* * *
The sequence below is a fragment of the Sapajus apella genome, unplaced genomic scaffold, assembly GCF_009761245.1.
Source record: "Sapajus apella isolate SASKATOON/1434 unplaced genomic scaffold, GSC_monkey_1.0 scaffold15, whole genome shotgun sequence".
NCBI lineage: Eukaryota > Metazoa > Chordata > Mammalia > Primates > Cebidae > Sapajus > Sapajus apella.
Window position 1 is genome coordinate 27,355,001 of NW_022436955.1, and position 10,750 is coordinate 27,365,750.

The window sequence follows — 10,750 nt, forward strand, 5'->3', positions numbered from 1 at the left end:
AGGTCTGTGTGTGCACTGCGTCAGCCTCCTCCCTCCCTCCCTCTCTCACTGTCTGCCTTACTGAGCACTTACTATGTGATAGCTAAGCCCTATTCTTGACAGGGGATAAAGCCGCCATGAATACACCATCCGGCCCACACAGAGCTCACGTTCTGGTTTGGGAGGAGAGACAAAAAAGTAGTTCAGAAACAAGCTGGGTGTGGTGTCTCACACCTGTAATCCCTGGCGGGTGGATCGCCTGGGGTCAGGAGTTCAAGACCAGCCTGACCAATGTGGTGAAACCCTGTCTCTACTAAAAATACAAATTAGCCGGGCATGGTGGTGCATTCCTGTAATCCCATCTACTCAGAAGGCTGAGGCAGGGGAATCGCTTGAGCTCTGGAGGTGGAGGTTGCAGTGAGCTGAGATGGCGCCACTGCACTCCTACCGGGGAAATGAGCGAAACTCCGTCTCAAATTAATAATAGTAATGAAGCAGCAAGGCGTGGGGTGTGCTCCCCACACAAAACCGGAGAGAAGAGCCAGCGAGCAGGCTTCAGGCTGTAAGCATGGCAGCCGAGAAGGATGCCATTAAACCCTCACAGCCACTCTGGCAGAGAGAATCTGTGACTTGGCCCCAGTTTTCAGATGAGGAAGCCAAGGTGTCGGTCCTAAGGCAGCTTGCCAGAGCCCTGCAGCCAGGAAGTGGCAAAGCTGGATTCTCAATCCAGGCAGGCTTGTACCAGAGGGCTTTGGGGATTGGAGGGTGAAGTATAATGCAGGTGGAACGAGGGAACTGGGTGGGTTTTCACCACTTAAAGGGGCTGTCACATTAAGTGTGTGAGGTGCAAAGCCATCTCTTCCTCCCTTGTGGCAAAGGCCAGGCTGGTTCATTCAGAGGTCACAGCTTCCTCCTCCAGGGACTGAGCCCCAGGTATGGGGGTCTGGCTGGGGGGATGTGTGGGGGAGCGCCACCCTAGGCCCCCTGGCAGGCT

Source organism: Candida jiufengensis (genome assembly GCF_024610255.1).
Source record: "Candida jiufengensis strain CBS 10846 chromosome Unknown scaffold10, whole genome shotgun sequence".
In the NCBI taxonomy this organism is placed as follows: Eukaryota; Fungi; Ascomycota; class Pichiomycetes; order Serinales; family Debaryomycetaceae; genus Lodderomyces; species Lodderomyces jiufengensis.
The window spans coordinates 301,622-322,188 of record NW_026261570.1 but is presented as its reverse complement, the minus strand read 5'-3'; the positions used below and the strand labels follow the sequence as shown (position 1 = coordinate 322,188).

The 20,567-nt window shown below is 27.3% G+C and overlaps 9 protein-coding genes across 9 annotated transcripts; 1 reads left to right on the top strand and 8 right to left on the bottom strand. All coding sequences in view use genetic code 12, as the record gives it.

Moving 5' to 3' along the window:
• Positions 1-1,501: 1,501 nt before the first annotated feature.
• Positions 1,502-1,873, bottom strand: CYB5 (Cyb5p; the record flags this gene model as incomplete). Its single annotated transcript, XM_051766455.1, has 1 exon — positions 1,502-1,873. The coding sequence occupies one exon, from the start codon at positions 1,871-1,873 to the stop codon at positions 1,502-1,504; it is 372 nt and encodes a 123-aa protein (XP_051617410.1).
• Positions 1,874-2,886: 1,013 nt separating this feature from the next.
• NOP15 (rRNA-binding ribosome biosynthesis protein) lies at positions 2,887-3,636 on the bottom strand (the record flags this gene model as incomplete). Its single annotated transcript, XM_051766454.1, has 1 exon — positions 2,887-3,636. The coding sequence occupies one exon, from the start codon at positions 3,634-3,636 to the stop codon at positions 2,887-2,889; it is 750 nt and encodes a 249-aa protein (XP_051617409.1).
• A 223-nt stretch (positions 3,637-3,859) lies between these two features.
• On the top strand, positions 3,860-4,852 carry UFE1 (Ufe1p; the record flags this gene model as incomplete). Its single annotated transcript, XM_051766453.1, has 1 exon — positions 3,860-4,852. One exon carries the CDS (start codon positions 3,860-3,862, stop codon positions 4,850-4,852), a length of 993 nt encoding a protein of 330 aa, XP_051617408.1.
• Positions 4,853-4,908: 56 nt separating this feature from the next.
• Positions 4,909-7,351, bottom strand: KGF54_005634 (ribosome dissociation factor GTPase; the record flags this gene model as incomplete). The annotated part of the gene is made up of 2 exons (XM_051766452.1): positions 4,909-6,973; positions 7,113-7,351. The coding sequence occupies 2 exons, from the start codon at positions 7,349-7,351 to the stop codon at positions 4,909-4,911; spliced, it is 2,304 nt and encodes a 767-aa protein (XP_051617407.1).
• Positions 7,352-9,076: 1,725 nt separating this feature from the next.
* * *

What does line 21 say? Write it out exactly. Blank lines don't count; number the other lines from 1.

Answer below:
• Positions 7,352-9,076: 1,725 nt separating this feature from the next.